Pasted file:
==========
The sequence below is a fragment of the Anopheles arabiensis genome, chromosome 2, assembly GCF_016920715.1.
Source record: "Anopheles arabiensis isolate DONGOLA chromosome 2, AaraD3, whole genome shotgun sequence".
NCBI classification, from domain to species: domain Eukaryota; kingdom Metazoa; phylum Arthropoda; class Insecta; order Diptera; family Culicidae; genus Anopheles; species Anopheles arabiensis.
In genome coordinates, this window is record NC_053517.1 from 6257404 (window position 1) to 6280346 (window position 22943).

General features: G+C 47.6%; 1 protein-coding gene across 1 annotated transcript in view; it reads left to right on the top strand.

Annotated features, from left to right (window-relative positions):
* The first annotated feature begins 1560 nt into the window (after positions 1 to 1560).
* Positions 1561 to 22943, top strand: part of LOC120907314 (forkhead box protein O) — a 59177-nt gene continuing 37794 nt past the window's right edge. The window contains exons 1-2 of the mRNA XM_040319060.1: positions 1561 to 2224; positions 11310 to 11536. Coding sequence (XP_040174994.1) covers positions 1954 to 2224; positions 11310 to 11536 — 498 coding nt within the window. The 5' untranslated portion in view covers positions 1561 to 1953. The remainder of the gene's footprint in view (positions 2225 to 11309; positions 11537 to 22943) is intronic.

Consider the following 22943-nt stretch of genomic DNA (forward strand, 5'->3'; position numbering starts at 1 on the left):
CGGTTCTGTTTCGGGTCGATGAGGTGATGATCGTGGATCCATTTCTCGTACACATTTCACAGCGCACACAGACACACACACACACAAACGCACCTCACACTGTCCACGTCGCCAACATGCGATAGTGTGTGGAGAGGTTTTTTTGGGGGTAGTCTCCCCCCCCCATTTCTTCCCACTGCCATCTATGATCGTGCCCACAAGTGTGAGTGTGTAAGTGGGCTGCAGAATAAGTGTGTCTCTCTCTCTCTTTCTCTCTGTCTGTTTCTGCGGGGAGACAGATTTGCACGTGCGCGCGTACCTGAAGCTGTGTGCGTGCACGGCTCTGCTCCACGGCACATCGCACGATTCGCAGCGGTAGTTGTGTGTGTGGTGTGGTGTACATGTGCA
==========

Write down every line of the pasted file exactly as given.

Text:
The sequence below is a fragment of the Anopheles arabiensis genome, chromosome 2, assembly GCF_016920715.1.
Source record: "Anopheles arabiensis isolate DONGOLA chromosome 2, AaraD3, whole genome shotgun sequence".
NCBI classification, from domain to species: domain Eukaryota; kingdom Metazoa; phylum Arthropoda; class Insecta; order Diptera; family Culicidae; genus Anopheles; species Anopheles arabiensis.
In genome coordinates, this window is record NC_053517.1 from 6257404 (window position 1) to 6280346 (window position 22943).

General features: G+C 47.6%; 1 protein-coding gene across 1 annotated transcript in view; it reads left to right on the top strand.

Annotated features, from left to right (window-relative positions):
* The first annotated feature begins 1560 nt into the window (after positions 1 to 1560).
* Positions 1561 to 22943, top strand: part of LOC120907314 (forkhead box protein O) — a 59177-nt gene continuing 37794 nt past the window's right edge. The window contains exons 1-2 of the mRNA XM_040319060.1: positions 1561 to 2224; positions 11310 to 11536. Coding sequence (XP_040174994.1) covers positions 1954 to 2224; positions 11310 to 11536 — 498 coding nt within the window. The 5' untranslated portion in view covers positions 1561 to 1953. The remainder of the gene's footprint in view (positions 2225 to 11309; positions 11537 to 22943) is intronic.

Consider the following 22943-nt stretch of genomic DNA (forward strand, 5'->3'; position numbering starts at 1 on the left):
CGGTTCTGTTTCGGGTCGATGAGGTGATGATCGTGGATCCATTTCTCGTACACATTTCACAGCGCACACAGACACACACACACACAAACGCACCTCACACTGTCCACGTCGCCAACATGCGATAGTGTGTGGAGAGGTTTTTTTGGGGGTAGTCTCCCCCCCCCATTTCTTCCCACTGCCATCTATGATCGTGCCCACAAGTGTGAGTGTGTAAGTGGGCTGCAGAATAAGTGTGTCTCTCTCTCTCTTTCTCTCTGTCTGTTTCTGCGGGGAGACAGATTTGCACGTGCGCGCGTACCTGAAGCTGTGTGCGTGCACGGCTCTGCTCCACGGCACATCGCACGATTCGCAGCGGTAGTTGTGTGTGTGGTGTGGTGTACATGTGCA